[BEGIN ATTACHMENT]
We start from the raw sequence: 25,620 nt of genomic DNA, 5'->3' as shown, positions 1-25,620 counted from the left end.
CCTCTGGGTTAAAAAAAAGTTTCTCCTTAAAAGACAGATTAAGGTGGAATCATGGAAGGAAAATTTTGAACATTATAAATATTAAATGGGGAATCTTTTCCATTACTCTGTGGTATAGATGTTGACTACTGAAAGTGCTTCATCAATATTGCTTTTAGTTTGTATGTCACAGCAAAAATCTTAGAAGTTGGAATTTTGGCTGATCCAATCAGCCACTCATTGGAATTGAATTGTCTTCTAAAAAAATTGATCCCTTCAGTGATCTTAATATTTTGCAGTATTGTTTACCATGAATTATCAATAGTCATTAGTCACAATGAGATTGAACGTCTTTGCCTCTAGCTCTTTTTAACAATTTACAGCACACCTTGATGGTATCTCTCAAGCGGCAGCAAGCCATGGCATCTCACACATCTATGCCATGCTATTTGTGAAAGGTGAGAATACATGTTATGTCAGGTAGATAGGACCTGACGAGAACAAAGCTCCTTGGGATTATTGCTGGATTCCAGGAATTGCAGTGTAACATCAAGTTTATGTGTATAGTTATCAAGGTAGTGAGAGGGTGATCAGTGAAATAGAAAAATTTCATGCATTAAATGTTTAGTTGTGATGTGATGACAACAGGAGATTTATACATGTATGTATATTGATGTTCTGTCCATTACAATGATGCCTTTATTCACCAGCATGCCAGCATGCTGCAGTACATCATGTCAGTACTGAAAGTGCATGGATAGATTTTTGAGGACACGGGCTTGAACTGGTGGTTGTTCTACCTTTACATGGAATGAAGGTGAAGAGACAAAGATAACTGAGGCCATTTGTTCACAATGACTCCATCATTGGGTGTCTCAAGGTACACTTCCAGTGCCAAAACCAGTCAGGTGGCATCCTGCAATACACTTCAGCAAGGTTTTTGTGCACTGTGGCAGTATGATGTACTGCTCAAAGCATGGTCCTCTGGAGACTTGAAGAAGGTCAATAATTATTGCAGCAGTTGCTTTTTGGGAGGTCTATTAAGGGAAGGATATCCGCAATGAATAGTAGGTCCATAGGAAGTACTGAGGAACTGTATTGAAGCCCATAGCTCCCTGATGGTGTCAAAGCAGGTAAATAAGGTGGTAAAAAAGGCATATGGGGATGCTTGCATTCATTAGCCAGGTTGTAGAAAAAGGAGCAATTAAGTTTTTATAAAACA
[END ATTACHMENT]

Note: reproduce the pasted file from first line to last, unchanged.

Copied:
We start from the raw sequence: 25,620 nt of genomic DNA, 5'->3' as shown, positions 1-25,620 counted from the left end.
CCTCTGGGTTAAAAAAAAGTTTCTCCTTAAAAGACAGATTAAGGTGGAATCATGGAAGGAAAATTTTGAACATTATAAATATTAAATGGGGAATCTTTTCCATTACTCTGTGGTATAGATGTTGACTACTGAAAGTGCTTCATCAATATTGCTTTTAGTTTGTATGTCACAGCAAAAATCTTAGAAGTTGGAATTTTGGCTGATCCAATCAGCCACTCATTGGAATTGAATTGTCTTCTAAAAAAATTGATCCCTTCAGTGATCTTAATATTTTGCAGTATTGTTTACCATGAATTATCAATAGTCATTAGTCACAATGAGATTGAACGTCTTTGCCTCTAGCTCTTTTTAACAATTTACAGCACACCTTGATGGTATCTCTCAAGCGGCAGCAAGCCATGGCATCTCACACATCTATGCCATGCTATTTGTGAAAGGTGAGAATACATGTTATGTCAGGTAGATAGGACCTGACGAGAACAAAGCTCCTTGGGATTATTGCTGGATTCCAGGAATTGCAGTGTAACATCAAGTTTATGTGTATAGTTATCAAGGTAGTGAGAGGGTGATCAGTGAAATAGAAAAATTTCATGCATTAAATGTTTAGTTGTGATGTGATGACAACAGGAGATTTATACATGTATGTATATTGATGTTCTGTCCATTACAATGATGCCTTTATTCACCAGCATGCCAGCATGCTGCAGTACATCATGTCAGTACTGAAAGTGCATGGATAGATTTTTGAGGACACGGGCTTGAACTGGTGGTTGTTCTACCTTTACATGGAATGAAGGTGAAGAGACAAAGATAACTGAGGCCATTTGTTCACAATGACTCCATCATTGGGTGTCTCAAGGTACACTTCCAGTGCCAAAACCAGTCAGGTGGCATCCTGCAATACACTTCAGCAAGGTTTTTGTGCACTGTGGCAGTATGATGTACTGCTCAAAGCATGGTCCTCTGGAGACTTGAAGAAGGTCAATAATTATTGCAGCAGTTGCTTTTTGGGAGGTCTATTAAGGGAAGGATATCCGCAATGAATAGTAGGTCCATAGGAAGTACTGAGGAACTGTATTGAAGCCCATAGCTCCCTGATGGTGTCAAAGCAGGTAAATAAGGTGGTAAAAAAGGCATATGGGGATGCTTGCATTCATTAGCCAGGTTGTAGAAAAAGGAGCAATTAAGTTTTTATAAAACA